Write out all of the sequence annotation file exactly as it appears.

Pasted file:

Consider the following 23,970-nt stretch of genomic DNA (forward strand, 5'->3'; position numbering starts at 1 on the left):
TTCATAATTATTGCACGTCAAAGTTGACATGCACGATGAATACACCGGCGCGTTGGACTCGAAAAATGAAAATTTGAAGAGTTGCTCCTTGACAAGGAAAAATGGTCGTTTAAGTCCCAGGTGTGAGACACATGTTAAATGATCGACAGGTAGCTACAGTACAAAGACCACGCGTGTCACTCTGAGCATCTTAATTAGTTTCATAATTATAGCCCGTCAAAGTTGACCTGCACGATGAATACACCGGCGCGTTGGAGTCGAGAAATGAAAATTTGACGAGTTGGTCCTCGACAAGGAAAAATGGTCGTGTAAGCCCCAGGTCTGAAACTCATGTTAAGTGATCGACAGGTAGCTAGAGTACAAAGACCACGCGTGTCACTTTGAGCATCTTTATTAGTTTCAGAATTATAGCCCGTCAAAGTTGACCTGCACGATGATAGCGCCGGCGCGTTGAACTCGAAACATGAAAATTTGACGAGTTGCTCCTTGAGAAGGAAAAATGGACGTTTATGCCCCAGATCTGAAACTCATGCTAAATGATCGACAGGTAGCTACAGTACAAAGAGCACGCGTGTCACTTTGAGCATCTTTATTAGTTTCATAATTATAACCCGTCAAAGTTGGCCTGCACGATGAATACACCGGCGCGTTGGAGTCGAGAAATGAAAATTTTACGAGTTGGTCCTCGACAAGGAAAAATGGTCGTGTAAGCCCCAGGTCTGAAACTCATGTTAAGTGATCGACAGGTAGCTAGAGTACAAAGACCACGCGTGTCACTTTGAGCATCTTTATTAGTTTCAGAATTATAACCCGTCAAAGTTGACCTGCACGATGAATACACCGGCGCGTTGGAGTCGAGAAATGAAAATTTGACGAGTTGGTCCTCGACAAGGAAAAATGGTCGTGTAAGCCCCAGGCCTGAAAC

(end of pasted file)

Consider the following 23,970-nt stretch of genomic DNA (forward strand, 5'->3'; position numbering starts at 1 on the left):
TTCATAATTATTGCACGTCAAAGTTGACATGCACGATGAATACACCGGCGCGTTGGACTCGAAAAATGAAAATTTGAAGAGTTGCTCCTTGACAAGGAAAAATGGTCGTTTAAGTCCCAGGTGTGAGACACATGTTAAATGATCGACAGGTAGCTACAGTACAAAGACCACGCGTGTCACTCTGAGCATCTTAATTAGTTTCATAATTATAGCCCGTCAAAGTTGACCTGCACGATGAATACACCGGCGCGTTGGAGTCGAGAAATGAAAATTTGACGAGTTGGTCCTCGACAAGGAAAAATGGTCGTGTAAGCCCCAGGTCTGAAACTCATGTTAAGTGATCGACAGGTAGCTAGAGTACAAAGACCACGCGTGTCACTTTGAGCATCTTTATTAGTTTCAGAATTATAGCCCGTCAAAGTTGACCTGCACGATGATAGCGCCGGCGCGTTGAACTCGAAACATGAAAATTTGACGAGTTGCTCCTTGAGAAGGAAAAATGGACGTTTATGCCCCAGATCTGAAACTCATGCTAAATGATCGACAGGTAGCTACAGTACAAAGAGCACGCGTGTCACTTTGAGCATCTTTATTAGTTTCATAATTATAACCCGTCAAAGTTGGCCTGCACGATGAATACACCGGCGCGTTGGAGTCGAGAAATGAAAATTTTACGAGTTGGTCCTCGACAAGGAAAAATGGTCGTGTAAGCCCCAGGTCTGAAACTCATGTTAAGTGATCGACAGGTAGCTAGAGTACAAAGACCACGCGTGTCACTTTGAGCATCTTTATTAGTTTCAGAATTATAACCCGTCAAAGTTGACCTGCACGATGAATACACCGGCGCGTTGGAGTCGAGAAATGAAAATTTGACGAGTTGGTCCTCGACAAGGAAAAATGGTCGTGTAAGCCCCAGGCCTGAAAC